Neha Patil (Editor)

The Perfect Present

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Covid-19
Publisher(s)  Mega Brands
Age range  12 and up
Playing time  30-60 minutes
Players  3-10
Setup time  1 minute
Random chance  Medium
The Perfect Present

The Perfect Present is a party game about giving and receiving both realistic and imaginary gifts.

Contents

Each of the over 750 cards is a unique gift that people may desire in life. The gifts range from materialistic (a hot tub, a personal servant) to aspirational (be president, be fluent in all languages) to selfless (world peace, cure cancer) to fantastic (turn invisible, converse with animals, no more bad drivers) to ridiculous (a pack of tiny dogs, fruitcake).

The object of the game is to figure out which of these gifts from your hand another player would most like, and being rewarded when you give the best gift.

Rules

Each player is dealt seven cards to keep in their hand. These are potential gifts and they should be kept secret from other players. Each player is also given one challenge card. The dealer deals out eight more cards, face-up, in the center. This is the "Gift Mart". The remaining cards are left in the draw box.

Players choose someone to go first; this person is the "gift receiver". All other players choose a gift from their hand they think the gift receiver would want most, and place it face-down in front of the receiver. When everyone has given a gift, the receiver mixes them up, and flips them over one by one. The receiver reads each gift allowed, and must choose one to keep—an entirely personal decision based on what the receiver likes most. The receiver keeps the gift in their "loot pile", a collection of accumulated gifts displayed in front of the player. The rejected gifts are discarded.

The loot pile represents score. The number of cards in a player's loot pile is that player's score: this means a receiver will always get a point on their turn.

The player that gave the chosen gift reveals him or herself, and is then rewarded by getting to choose a gift from the Gift Mart for their own loot collection, thus also scoring a point. The first player to have a loot pile of 7 or more gifts wins. (Note that if you only need one point to win, you cannot receive gifts, and instead may discard as many cards as you want and draw new ones; the exception is if everyone needs only one point to win, in which case you can receive a gift for the win.)

If nobody has won, players refill their hands to seven cards, and refill the Gift Mart to eight cards. Play rotates clockwise, giving the next person a chance to receive gifts.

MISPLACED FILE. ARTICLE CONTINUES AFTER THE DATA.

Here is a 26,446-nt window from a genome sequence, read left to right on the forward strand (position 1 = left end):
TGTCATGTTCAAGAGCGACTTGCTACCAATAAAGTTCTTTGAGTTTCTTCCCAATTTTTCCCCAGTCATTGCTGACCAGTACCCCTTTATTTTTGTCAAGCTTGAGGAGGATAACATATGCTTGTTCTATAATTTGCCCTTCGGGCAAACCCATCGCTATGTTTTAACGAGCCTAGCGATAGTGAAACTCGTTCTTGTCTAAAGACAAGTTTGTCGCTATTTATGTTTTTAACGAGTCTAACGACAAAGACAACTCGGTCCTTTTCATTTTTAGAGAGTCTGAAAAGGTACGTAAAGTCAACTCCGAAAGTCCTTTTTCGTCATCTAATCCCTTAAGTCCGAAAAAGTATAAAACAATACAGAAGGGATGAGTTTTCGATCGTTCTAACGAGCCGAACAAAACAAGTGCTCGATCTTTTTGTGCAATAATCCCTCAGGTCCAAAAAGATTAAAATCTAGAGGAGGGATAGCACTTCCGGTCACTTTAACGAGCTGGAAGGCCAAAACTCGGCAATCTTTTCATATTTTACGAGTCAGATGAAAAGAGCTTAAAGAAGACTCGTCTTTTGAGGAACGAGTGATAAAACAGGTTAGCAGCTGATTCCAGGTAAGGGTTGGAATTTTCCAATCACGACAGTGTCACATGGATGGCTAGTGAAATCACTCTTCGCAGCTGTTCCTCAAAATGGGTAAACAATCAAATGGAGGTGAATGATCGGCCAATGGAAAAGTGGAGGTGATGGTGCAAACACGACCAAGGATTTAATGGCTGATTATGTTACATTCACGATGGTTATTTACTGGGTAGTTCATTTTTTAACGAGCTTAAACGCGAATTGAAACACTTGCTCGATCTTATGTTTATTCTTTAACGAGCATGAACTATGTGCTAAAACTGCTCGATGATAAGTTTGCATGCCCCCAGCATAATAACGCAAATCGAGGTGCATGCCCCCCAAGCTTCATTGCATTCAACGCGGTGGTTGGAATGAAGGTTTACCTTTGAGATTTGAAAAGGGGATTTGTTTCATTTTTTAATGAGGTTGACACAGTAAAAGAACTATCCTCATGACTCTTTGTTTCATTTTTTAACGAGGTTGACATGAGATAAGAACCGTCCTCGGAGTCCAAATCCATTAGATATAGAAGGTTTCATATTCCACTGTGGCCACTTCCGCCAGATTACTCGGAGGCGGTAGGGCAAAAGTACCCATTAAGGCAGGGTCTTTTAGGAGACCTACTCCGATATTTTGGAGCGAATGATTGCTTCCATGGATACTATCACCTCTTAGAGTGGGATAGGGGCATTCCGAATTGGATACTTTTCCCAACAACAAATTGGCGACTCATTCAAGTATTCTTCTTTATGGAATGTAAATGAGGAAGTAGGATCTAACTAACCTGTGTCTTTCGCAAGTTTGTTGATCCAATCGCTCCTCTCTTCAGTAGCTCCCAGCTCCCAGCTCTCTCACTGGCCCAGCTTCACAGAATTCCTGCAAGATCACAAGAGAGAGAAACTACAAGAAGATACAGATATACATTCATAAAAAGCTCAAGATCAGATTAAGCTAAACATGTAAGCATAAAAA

Each player has one challenge card. If a player feels their gift should have been chosen, but it wasn't, they can spend their challenge card and describe to everyone why their gift should have been chosen. The player of the chosen gift gets a rebuttal. Then all players vote to determine whose gift actually gets chosen.

Twice during the game (at any point) a player may discard up to 3 cards and draw new ones in attempt to find better gifts to give.

Also, if all players agree, the Gift Mart can be discarded and refreshed twice during the game.

After the game ends, players are encouraged to look at everyone's gifts and decide who has the coolest stuff, and to look for trends in everyone's chosen gifts.

History

  • 2003: The Perfect Present was designed by Raymond Mazza as a final project for a game design class offered by Carnegie Mellon's Master of Entertainment Technology graduate program. In brainstorming for a game and its theme, Mazza decided to list everything that people like or would like in the world. When the list wouldn't stop growing, he decided to make a game about all of those things. These each turned into a gift card. Inspiration for play style came from the award-winning game Apples to Apples. Mazza submitted a prototype to Out of the Box Publishing.
  • 2004: The Perfect Present is met with interest by Out of the Box Publishing, but is ultimately not taken on. Mazza sends the game to Rehtmeyer, Inc., for review and marketplace guidance.
  • 2005: The Perfect Present is entered in the KublaCon game conference's game design contest under the name Loot ( which is currently the name of a different game). It receives acclaim from the judges and wins 2nd place. The contest typically recognizes strategy games. Rehtmeyer, Inc., becomes Mazza's agent and represents The Perfect Present to publishers.
  • 2006: Mega Brands licenses The Perfect Present and develops it further.
  • 2007: The Perfect Present is released in stores.
  • References

    The Perfect Present Wikipedia


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